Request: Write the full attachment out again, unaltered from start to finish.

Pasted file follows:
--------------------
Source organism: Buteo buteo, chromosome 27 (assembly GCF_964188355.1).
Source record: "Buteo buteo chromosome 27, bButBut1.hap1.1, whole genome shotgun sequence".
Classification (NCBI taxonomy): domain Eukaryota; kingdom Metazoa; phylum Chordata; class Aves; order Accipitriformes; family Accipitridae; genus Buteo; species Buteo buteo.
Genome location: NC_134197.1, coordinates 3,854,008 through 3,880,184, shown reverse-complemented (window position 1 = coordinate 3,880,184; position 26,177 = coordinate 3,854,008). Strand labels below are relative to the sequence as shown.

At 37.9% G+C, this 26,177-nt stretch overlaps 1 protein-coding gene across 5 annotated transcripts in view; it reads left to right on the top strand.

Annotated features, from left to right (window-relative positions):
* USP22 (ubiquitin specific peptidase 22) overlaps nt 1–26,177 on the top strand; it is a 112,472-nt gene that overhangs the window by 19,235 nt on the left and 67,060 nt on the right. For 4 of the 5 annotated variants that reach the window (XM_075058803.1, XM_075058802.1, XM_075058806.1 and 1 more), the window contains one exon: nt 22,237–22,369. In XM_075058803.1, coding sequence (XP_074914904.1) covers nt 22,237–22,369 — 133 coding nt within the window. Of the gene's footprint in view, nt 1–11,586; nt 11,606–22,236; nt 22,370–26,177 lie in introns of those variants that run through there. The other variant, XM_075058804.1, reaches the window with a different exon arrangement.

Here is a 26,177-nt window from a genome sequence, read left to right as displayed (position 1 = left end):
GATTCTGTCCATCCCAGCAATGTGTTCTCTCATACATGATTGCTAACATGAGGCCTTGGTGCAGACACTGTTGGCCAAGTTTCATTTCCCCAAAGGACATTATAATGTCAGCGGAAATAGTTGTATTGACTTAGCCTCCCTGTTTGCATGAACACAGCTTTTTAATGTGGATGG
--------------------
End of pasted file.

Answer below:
Source organism: Buteo buteo, chromosome 27 (assembly GCF_964188355.1).
Source record: "Buteo buteo chromosome 27, bButBut1.hap1.1, whole genome shotgun sequence".
Classification (NCBI taxonomy): domain Eukaryota; kingdom Metazoa; phylum Chordata; class Aves; order Accipitriformes; family Accipitridae; genus Buteo; species Buteo buteo.
Genome location: NC_134197.1, coordinates 3,854,008 through 3,880,184, shown reverse-complemented (window position 1 = coordinate 3,880,184; position 26,177 = coordinate 3,854,008). Strand labels below are relative to the sequence as shown.

At 37.9% G+C, this 26,177-nt stretch overlaps 1 protein-coding gene across 5 annotated transcripts in view; it reads left to right on the top strand.

Annotated features, from left to right (window-relative positions):
* USP22 (ubiquitin specific peptidase 22) overlaps nt 1–26,177 on the top strand; it is a 112,472-nt gene that overhangs the window by 19,235 nt on the left and 67,060 nt on the right. For 4 of the 5 annotated variants that reach the window (XM_075058803.1, XM_075058802.1, XM_075058806.1 and 1 more), the window contains one exon: nt 22,237–22,369. In XM_075058803.1, coding sequence (XP_074914904.1) covers nt 22,237–22,369 — 133 coding nt within the window. Of the gene's footprint in view, nt 1–11,586; nt 11,606–22,236; nt 22,370–26,177 lie in introns of those variants that run through there. The other variant, XM_075058804.1, reaches the window with a different exon arrangement.

Here is a 26,177-nt window from a genome sequence, read left to right as displayed (position 1 = left end):
GATTCTGTCCATCCCAGCAATGTGTTCTCTCATACATGATTGCTAACATGAGGCCTTGGTGCAGACACTGTTGGCCAAGTTTCATTTCCCCAAAGGACATTATAATGTCAGCGGAAATAGTTGTATTGACTTAGCCTCCCTGTTTGCATGAACACAGCTTTTTAATGTGGATGG